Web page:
I love stuffed bell peppers! When well prepared, the peppers are soft and mild and can be stuffed with most kinds meat or seafood-many in South Louisiana add rice to the stuffing; my grandmother used a mixture of ground beef and ground ham. Almost every cuisine has a version of stuffed peppers. These very flavorful goodies have a filling made with beef and veal, cooked down with sweet onions, chopped bell peppers and spices, making a perfectly delicious stuffing. Fight the urge to make them too large; they are so good you’ll be tempted to eat too many! Make sure you get a nice piece of pepper with every bite of stuffing. Stuffed bell peppers are a great main dish but also great as a side with red beans and rice. They go great with mac and cheese or pasta with tomato sauce. You won’t believe how great these are as left overs-something about the way the flavors meld together. Another option is to freeze the stuffed pepper before you bake them and save for a later time. This makes a large batch so you may be able to enjoy some now and save some happiness for a later date. Get a couple of cold beers standing by and let’s get going.
First, you have a beer. During that first swig, contemplate the game plan. You always want to prep your ingredients before doing any cooking and make sure you have all your implements, pots and pans and bowls ready. That way you can combine the parts in a manner that improves the whole, but just as importantly you can confirm that you have everything you need and won’t have to scurry around frantically while the garlic is burning!
This is what you need:
Foremost is the peppers themselves. This dish looks really nice using a combination of green, yellow and red bell peppers, but any color is fine. Wash the peppers under cold running water with a soft vegetable brush. This will remove any kind of wax coating that may have been applied by the grocer to keep the peppers looking good. If the peppers aren’t too large, just cut the tops off and scoop out the veins and seeds. If they are pretty big, trim the stem but don’t remove it and slice the peppers lengthwise making a little boat. You’ll want the peppers softened a little before you stuff and bake them, so parboil them in boiling water for about 2 to 3 minutes (that’s after the water comes back to a boil). Do this in batches, 2 or three at a time, so it doesn’t take too long to return to a boil. Remove the peppers and place immediately into ice bath which will shock the peppers and stop the cooking process-you don’t want them mushy. Once the peppers are cooled, place them upside down on paper towels to drain and set them aside. Next combine all the spices in a small bowl, get the butter and oil measured out and set all that aside; chop the onions and bell peppers and set aside in a bowl-you’ll want all the veggies cut up pretty fine. Chop the garlic fine also and set aside. Measure out the stock and the breadcrumbs and set aside; unpack the meat and set aside. Now you are ready to start cooking, so how’s your beer?
This is what you do:
Heat the oil and butter in a cast iron dutch oven or large pot and when the butter is starting to foam, throw in the chopped onions and peppers and sauté until almost clear. Add the garlic, stirring until aromatic which only takes a couple of minutes. At this point add most of the herbs and spices, you’ll want to save some for later when you test for seasoning. Using your hands, crumble the meat into the veggie mixture. Mix well and brown the meat until just the pink is gone, breaking up all the lumps as you go-its important to break the meat down into as small as you can. Once browned you may want to remove some of the rendered fat, but not all. When the meat is browned properly (just until the pink is gone), add about 1 to 1 1/2 cup of beef stock, reserving the rest in case it’s needed later, if needed. Bring this up to a boil and then reduce the heat to a simmer and let this cook until the stock is almost evaporated, probably around 10 to 15 minutes; you may end up adding a little more stock if it looks like it’s reducing down too quickly. This step helps bring the flavors together, so you don’t want to short the time. Taste the mixture, sometime its still a little bland at this stage so add more of the spice mix if you think its needed. Now its time to tighten it up a bit. Add the bread crumbs a little at a time until you have the consistency you want, be careful not to add too much. Add a little more stock if needed. At this stage it should have the consistence of a filling or stuffing, very nicely blended and smooth-breaking the meat down into very small pieces really helps get the consistency you want. Taste again for salt/seasoning, add some of the reserved spices if you want. Let the stuffing sit covered for about 10 minutes while you get ready for the next step.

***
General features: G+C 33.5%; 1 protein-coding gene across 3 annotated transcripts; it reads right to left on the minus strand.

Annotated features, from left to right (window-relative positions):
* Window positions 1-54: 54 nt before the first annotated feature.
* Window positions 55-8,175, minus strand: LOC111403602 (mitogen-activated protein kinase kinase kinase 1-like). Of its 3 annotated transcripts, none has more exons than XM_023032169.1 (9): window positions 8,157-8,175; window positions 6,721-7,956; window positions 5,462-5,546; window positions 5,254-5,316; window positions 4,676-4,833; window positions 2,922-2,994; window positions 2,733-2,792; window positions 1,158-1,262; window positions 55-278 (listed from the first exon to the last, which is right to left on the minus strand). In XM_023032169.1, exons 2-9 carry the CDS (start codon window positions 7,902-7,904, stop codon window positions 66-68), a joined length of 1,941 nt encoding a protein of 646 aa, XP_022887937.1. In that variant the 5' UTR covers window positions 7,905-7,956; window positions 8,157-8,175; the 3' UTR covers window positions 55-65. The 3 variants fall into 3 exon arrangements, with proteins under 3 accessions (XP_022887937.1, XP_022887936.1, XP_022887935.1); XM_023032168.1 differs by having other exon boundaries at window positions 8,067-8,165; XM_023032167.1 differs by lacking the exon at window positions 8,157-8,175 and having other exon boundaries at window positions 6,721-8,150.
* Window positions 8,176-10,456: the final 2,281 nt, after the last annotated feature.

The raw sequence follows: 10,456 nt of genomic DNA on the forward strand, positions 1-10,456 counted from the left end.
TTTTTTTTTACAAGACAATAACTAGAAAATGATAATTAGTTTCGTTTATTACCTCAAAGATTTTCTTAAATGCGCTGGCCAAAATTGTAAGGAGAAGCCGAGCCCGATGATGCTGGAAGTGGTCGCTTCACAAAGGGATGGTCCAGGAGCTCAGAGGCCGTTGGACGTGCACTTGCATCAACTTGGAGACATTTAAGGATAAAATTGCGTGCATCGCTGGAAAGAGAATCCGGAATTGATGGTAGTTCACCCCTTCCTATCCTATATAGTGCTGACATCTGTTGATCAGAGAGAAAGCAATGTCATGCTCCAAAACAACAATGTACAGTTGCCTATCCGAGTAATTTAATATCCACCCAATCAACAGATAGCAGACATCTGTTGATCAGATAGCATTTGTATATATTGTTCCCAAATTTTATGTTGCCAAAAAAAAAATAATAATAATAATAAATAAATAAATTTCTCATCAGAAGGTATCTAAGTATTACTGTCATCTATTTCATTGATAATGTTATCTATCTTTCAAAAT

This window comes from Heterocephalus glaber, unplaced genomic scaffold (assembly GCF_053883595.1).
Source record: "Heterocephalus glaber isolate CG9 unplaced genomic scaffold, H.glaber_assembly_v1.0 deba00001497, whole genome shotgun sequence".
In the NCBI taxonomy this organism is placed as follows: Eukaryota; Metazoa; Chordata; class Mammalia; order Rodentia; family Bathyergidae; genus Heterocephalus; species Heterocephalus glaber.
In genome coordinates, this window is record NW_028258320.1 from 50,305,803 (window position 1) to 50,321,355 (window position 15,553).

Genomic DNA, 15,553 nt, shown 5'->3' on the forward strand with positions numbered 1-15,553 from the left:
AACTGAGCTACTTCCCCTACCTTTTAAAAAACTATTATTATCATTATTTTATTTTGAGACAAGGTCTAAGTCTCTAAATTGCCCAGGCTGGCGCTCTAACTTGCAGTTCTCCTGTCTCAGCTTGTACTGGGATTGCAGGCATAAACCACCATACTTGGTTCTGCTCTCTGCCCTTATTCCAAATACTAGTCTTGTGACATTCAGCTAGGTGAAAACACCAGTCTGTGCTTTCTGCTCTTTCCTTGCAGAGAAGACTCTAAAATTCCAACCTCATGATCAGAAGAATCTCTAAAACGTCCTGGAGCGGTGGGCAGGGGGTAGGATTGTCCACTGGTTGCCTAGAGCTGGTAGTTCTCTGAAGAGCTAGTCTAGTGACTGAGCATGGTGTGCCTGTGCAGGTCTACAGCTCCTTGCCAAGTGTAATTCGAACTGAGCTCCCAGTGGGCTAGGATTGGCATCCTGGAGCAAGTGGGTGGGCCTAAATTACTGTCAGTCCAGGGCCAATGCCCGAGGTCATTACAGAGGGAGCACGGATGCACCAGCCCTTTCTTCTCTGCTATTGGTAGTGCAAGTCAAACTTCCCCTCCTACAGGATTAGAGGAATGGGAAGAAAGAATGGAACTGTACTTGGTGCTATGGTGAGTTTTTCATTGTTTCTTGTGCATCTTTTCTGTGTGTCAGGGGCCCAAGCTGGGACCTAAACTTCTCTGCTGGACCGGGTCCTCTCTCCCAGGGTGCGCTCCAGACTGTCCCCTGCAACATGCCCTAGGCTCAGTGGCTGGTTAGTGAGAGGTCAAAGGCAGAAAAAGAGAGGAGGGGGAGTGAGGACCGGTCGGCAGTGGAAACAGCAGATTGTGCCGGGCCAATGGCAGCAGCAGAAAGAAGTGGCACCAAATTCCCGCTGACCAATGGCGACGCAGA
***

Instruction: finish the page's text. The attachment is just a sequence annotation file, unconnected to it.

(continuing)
Heat oven to 350 degrees. Prepare an oven safe casserole dish with low sides by spreading some soften butter or spraying a little cooking spray in the bottom. Remove the bay leaves from the stuffing, then using a kitchen table-spoon or similar implement stuff the filling into peppers, making sure to press down to fill all the voids. Once filled, place each pepper into the casserole dish. When they are all in there, sprinkle the tops with a little bread crumbs and place a tab of butter on top of each one. Pour a small amount of water in the bottom of the baking dish, maybe about a half-inch, and adjust the peppers to make sure some of the water gets underneath them.
Bake at 350 deg for about 30 to 45 minutes uncovered; they are done when an instant read thermometer reads about 160. If they are starting to brown too much, just lay a piece of aluminum foil over them in the oven until they are finished baking. Take out and let sit for 5 to 10 minutes.
Yeah you right…Enjoy.